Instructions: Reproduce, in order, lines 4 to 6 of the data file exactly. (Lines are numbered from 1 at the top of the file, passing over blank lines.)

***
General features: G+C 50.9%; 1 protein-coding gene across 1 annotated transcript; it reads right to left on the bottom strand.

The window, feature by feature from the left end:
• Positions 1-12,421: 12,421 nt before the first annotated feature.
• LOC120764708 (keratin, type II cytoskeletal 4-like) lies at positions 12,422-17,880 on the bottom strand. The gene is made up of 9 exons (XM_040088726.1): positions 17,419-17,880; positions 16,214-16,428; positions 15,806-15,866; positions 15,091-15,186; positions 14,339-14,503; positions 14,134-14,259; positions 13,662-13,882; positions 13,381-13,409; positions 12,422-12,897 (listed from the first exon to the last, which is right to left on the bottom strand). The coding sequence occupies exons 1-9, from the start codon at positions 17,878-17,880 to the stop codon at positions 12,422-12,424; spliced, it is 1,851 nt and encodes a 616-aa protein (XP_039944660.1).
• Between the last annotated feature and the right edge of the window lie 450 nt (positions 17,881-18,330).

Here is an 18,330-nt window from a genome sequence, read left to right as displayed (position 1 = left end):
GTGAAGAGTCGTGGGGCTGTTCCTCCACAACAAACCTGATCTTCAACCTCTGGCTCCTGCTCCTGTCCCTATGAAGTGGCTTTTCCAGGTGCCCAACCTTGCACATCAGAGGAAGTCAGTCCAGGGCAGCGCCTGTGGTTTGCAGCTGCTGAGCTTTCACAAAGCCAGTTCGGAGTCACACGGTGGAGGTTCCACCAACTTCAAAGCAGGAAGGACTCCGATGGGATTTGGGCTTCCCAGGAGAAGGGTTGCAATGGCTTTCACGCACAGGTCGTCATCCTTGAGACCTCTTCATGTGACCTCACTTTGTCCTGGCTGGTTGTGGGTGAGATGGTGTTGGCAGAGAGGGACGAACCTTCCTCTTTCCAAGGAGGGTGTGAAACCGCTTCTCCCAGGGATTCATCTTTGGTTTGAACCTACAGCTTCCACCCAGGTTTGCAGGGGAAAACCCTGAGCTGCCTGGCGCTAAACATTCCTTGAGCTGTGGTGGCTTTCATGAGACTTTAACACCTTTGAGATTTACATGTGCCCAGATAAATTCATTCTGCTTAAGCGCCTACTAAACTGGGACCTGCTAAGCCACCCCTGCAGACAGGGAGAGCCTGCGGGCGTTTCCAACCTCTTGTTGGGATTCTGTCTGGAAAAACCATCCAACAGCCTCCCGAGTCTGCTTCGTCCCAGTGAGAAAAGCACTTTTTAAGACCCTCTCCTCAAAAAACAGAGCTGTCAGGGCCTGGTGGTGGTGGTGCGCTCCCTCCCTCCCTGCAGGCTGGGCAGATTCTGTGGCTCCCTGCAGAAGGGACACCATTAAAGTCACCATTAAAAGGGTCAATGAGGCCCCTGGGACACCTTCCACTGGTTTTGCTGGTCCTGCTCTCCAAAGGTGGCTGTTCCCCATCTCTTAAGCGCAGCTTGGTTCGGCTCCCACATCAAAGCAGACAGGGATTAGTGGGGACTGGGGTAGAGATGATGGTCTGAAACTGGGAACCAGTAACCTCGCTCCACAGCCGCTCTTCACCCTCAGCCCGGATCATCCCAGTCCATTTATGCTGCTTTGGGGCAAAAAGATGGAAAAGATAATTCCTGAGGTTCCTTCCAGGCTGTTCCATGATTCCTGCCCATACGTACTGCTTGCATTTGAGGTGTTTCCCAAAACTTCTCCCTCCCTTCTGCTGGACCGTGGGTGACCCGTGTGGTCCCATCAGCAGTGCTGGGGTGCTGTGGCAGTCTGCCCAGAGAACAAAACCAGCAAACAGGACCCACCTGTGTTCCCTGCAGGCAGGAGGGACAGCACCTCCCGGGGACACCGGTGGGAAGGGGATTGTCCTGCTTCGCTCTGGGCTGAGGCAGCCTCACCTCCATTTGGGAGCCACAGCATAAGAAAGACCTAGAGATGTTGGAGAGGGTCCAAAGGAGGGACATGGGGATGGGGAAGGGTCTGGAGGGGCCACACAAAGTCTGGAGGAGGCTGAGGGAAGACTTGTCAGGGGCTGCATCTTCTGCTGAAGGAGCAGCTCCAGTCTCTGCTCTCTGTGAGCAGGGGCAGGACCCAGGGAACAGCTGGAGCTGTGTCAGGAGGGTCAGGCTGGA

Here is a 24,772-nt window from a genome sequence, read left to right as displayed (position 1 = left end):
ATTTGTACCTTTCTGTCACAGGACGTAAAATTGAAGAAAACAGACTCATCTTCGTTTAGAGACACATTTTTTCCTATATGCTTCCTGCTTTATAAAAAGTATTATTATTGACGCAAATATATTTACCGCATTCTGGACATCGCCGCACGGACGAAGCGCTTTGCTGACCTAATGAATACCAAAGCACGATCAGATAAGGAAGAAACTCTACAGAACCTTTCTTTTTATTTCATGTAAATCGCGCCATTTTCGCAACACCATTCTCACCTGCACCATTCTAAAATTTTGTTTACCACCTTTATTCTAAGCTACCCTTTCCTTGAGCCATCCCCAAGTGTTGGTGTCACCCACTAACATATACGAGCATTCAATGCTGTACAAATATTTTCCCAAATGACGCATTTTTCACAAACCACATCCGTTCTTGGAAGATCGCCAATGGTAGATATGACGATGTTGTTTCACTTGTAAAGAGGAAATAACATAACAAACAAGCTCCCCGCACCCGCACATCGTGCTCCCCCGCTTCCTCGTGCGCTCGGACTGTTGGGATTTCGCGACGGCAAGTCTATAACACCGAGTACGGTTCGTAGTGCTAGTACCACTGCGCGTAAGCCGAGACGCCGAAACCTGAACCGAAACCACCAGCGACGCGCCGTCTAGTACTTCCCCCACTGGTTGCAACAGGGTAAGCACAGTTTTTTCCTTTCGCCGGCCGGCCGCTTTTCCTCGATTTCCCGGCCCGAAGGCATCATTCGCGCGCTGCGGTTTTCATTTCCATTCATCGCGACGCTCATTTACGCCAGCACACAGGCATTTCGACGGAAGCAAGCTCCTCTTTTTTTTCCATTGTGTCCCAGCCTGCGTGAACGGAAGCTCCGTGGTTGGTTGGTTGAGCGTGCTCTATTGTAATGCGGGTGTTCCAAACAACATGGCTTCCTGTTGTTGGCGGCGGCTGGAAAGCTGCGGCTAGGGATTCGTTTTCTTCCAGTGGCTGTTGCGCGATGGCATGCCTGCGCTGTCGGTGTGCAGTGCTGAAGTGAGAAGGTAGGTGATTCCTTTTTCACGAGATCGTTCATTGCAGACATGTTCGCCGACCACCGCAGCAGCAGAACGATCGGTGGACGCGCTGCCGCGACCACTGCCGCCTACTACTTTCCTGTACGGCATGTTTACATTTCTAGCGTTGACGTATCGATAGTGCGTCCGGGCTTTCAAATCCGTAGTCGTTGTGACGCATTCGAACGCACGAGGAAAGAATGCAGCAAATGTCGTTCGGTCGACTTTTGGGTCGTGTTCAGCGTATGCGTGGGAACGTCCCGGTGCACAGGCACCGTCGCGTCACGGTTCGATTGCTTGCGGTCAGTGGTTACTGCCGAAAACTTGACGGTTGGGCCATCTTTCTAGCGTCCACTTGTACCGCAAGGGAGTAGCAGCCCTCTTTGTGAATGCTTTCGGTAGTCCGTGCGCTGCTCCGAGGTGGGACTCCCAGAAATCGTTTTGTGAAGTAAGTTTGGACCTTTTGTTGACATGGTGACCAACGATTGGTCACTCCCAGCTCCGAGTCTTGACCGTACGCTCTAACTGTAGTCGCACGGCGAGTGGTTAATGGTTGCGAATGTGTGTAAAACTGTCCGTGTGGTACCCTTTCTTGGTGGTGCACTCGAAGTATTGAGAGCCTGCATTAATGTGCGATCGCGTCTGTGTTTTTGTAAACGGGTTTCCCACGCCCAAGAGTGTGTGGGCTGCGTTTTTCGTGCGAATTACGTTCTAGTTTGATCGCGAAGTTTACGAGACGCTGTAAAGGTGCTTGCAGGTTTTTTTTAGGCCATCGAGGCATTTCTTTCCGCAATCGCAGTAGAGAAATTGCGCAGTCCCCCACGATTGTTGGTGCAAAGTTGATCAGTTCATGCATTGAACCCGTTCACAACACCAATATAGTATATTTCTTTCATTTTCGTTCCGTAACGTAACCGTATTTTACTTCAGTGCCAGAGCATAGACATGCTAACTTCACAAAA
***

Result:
• LOC120764708 (keratin, type II cytoskeletal 4-like) lies at positions 12,422-17,880 on the bottom strand. The gene is made up of 9 exons (XM_040088726.1): positions 17,419-17,880; positions 16,214-16,428; positions 15,806-15,866; positions 15,091-15,186; positions 14,339-14,503; positions 14,134-14,259; positions 13,662-13,882; positions 13,381-13,409; positions 12,422-12,897 (listed from the first exon to the last, which is right to left on the bottom strand). The coding sequence occupies exons 1-9, from the start codon at positions 17,878-17,880 to the stop codon at positions 12,422-12,424; spliced, it is 1,851 nt and encodes a 616-aa protein (XP_039944660.1).
• Between the last annotated feature and the right edge of the window lie 450 nt (positions 17,881-18,330).

Here is an 18,330-nt window from a genome sequence, read left to right as displayed (position 1 = left end):